Germany's ailing Social Democrats are planning a sharp shift towards the political left this weekend in a drive to win back millions of disillusioned supporters who have abandoned the party in droves over the past decade, complaining that it has lost its left-wing soul.
The SPD's swing to the left is being led by the party's current chairman, Kurt Beck, a 58-year-old state prime minister who is struggling to rid himself of his "provincial baron" image and lead the party to victory against Chancellor Angela Merkel's conservatives in Germany's 2009 elections.
As coalition partners with the conservatives, the SPD has seen itself outperformed by Mrs Merkel's Christian Democrat party, which has been accused of invading socialist territory with pro-environment and family reform polices and has been outflanked on the left by the new radical "Left Party".
Mr Beck has tried to play down the extent to which he aims to move the SPD back to its socialist roots. "The party needs a bit more warmth," he said yesterday, in advance of this weekend's key party congress in Hamburg, where the policy switch will be sealed. "We are taking a few more steps to add to previous policy," he said.
But in reality, Mr Beck is leading a drive to ditch or soften many of the unpopular reform policies, known as Agenda 2010, that were introduced by Germany's former chancellor, Gerhard Schröder, also a Social Democrat, in his bid to emulate Tony Blair's New Labour.
"Hooray, the SPD is becoming social democratic again," is how Andrea Nahles, one of the party's left-wing deputy leaders greeted Mr Beck's imminent left turn this week.
Although Agenda 2010 is widely acknowledged as having laid the groundwork for Germany's current economic upturn, the programme has caused the SPD's membership to drop by 230,000, or nearly a third, since 1998, when Mr Schröder was first elected chancellor. At the SPD's grassroots in the industrial areas of western Germany, members nowadays complain that under Mr Schröder the Social Democrat leadership reneged on the left-wing tradition of "social justice" and became the party of the bosses.
Social Democrats have failed to benefit from their role in government. While the Chancellor and her conservative party enjoy record popularity, the SPD continues to lag up to 10 points behind in the opinion polls.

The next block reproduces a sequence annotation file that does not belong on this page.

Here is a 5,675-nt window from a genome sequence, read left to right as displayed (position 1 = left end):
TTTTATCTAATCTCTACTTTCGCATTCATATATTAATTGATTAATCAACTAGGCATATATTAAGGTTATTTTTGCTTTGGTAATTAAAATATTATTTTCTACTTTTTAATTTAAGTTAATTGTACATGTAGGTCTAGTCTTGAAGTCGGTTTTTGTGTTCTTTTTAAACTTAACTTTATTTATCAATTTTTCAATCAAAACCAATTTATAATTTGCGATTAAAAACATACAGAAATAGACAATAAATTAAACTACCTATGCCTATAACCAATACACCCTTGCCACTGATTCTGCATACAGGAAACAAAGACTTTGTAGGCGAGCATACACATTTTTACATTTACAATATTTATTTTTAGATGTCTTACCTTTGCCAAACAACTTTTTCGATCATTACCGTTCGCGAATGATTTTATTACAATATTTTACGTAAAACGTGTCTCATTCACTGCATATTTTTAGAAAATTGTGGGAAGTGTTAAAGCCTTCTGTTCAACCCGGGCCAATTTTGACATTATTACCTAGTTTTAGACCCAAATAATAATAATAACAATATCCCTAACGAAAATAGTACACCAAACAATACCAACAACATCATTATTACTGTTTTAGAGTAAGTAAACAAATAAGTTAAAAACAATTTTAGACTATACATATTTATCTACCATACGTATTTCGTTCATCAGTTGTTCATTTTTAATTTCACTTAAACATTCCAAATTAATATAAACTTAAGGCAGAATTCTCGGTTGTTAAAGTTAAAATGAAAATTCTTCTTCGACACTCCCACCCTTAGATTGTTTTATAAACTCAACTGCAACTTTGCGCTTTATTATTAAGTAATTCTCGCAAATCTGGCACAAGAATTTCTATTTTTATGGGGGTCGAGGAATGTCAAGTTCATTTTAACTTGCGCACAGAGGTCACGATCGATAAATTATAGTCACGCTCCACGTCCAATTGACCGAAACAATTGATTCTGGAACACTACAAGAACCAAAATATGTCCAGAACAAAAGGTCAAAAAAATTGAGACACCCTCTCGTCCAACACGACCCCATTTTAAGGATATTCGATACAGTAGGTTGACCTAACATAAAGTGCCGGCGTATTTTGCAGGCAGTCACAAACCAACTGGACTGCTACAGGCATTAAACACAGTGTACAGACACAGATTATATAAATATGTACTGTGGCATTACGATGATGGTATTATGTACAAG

Mr Beck launched his leftist offensive this month by proposing to extend unemployment benefit for the over 55s from 18 months to 24 months – thereby reversing a key element of Mr Schröder's Agenda 2010. The suggestion provoked a furious response from Franz Müntefering, Germany's SPD Employment minister, who insisted his party "must not budge" on Agenda 2010. But this week, Mr Beck, won the overwhelming support of the SPD executive for his plan. Mr Schröder seems to have helped him by declaring at a recent SPD gathering that his Agenda 2010 was not the "Ten Commandments".
Many commentators have argued that the SPD has no option but to move left if the party is to stand any chance in the next election. Mrs Merkel's party have themselves shifted leftwards, softening their plans for radical tax and labour reforms and championing the cause of climate change.
The SPD's support has also been eaten away by the country's new Left Party – a fusion of west German leftists and the remnants of the former East German Communist Party, which emerged as the country's third largest party in elections in 2005.
So far the SPD has baulked at the idea of joining forces with the Left Party at national level. However, Mr Beck's highly popular "left turn" could herald a change of opinion. Mr Schröder was quoted yesterday as saying that he thought an alliance between the SPD and the Left Party after 2009 was "thoroughly realistic".Reuse content